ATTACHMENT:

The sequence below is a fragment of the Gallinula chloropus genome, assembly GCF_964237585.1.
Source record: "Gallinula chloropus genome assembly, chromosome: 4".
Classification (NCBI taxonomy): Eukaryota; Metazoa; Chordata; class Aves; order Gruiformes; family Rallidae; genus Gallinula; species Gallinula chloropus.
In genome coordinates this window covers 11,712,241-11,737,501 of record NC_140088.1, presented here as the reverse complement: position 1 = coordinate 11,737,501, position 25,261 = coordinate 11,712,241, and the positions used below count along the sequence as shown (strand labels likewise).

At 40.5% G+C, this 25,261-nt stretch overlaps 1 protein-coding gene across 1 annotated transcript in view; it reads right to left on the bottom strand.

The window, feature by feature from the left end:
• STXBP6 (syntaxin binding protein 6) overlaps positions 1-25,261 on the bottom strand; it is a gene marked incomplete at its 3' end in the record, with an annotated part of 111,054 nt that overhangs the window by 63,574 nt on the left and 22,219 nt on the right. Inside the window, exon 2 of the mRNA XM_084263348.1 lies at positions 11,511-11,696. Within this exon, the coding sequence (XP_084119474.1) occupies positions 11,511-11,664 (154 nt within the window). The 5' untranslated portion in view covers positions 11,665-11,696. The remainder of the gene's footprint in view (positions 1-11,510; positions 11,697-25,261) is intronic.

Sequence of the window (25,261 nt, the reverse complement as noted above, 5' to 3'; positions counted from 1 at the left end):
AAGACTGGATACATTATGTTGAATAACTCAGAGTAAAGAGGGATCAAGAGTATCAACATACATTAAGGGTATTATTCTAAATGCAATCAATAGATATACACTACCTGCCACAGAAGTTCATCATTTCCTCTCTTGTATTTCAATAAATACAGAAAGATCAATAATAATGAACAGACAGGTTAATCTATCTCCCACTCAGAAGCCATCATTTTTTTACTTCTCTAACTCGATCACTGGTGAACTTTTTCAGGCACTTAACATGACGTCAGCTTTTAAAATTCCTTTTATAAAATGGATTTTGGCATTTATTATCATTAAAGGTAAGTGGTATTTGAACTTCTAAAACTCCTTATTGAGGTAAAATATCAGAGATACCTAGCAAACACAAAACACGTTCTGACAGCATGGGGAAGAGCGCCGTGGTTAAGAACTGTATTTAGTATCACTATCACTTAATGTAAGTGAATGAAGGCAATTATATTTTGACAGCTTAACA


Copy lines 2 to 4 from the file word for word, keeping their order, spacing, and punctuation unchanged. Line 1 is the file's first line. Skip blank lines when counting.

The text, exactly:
Source record: "Gallinula chloropus genome assembly, chromosome: 4".
Classification (NCBI taxonomy): Eukaryota; Metazoa; Chordata; class Aves; order Gruiformes; family Rallidae; genus Gallinula; species Gallinula chloropus.
In genome coordinates this window covers 11,712,241-11,737,501 of record NC_140088.1, presented here as the reverse complement: position 1 = coordinate 11,737,501, position 25,261 = coordinate 11,712,241, and the positions used below count along the sequence as shown (strand labels likewise).